The curious scene shown above can be found in the 12th-century Skylitzes Matritensis manuscript of the Synopsis Historion, written by John Skylitzes (or Ioannes Scylitzes, c. 1040-1101), now held by the Biblioteca Nacional de España. The painting depicts an intriguing piece of folklore contained in the history. On the left is Admiral Adrian (or Adrianos) and his entourage. Admiral Adrian had been dispatched by Emperor Basil I of Constantinople (r. 867-886) to rush to the aid of Syracuse, a city which was besieged by the Aghlabids of Tunisia and Algeria between 877 and 878. Unfortunately for the admiral and the city he intended to rescue, the defenders of Syracuse fell to the besieging army on May 21, 878, before Adrian had even left from Greece. According to legend and folklore, the area in which the admiral’s ships were anchored received news of the fall of Syracuse from a bizarre source—demons. Shepherds supposedly found these demons gloating about the downfall of the city. Admiral Adrian heard of this tale and, according to Skylitzes, “he went to the place with the shepherds and, putting a question to the demons by means of them, he heard that Syracuse was already taken” (Synopsis Historion, chapter about Basil I, section 37). To read a more in-depth account about this tale, read our article HERE.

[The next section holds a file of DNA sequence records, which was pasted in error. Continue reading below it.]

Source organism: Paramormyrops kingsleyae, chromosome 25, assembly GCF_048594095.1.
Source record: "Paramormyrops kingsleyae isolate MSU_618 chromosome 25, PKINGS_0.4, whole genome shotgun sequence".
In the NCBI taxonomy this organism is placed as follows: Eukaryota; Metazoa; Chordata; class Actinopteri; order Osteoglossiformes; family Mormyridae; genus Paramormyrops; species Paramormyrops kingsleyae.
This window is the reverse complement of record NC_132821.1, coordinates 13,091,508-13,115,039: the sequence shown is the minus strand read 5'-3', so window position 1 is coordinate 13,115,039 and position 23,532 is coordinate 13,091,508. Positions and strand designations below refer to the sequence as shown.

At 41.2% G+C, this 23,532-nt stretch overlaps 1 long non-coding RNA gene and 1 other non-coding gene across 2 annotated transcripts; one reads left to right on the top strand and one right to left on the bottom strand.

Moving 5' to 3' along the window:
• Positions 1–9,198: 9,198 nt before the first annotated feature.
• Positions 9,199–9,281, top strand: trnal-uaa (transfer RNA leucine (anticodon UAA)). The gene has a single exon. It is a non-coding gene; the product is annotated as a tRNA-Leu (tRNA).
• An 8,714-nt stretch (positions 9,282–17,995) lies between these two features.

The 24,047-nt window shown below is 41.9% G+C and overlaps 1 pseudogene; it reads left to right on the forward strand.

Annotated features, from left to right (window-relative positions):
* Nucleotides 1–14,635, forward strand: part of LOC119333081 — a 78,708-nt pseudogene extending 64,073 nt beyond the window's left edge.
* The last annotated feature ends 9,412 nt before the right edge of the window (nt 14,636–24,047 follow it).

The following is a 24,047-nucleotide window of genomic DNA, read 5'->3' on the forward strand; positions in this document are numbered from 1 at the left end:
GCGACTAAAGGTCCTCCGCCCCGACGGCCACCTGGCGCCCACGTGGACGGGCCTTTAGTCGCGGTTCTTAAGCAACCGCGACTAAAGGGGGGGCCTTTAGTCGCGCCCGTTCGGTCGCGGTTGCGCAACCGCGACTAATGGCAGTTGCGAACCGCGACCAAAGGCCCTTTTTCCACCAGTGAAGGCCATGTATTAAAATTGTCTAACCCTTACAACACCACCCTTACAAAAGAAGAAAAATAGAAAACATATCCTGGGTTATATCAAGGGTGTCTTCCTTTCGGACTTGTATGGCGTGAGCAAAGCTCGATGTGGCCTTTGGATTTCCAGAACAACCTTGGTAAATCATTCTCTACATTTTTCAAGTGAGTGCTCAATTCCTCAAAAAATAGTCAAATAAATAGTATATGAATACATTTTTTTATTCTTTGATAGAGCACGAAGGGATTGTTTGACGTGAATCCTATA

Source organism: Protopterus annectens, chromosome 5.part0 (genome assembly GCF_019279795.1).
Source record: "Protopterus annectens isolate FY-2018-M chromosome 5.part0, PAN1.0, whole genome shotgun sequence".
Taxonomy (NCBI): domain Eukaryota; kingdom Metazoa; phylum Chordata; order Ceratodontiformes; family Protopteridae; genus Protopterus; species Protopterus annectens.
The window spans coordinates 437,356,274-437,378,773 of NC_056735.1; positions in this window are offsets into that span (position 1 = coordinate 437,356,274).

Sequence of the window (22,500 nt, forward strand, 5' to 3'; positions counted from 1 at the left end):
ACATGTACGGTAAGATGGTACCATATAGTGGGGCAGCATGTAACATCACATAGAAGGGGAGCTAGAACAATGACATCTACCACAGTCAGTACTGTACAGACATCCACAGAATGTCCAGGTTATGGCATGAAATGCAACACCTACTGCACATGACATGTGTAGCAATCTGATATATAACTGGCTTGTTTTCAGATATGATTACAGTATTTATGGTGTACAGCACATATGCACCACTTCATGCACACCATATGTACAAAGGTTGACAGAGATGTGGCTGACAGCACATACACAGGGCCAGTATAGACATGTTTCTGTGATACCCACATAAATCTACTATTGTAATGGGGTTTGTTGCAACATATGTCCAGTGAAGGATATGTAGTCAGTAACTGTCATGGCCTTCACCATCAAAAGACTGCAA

Written by C. Keith Hansley
- John Skylitzes. A Synopsis of Byzantine History: 811-1057, translated by John Wortley. Original text c. 11th or early 12th century. New York: Cambridge University Press, 2010.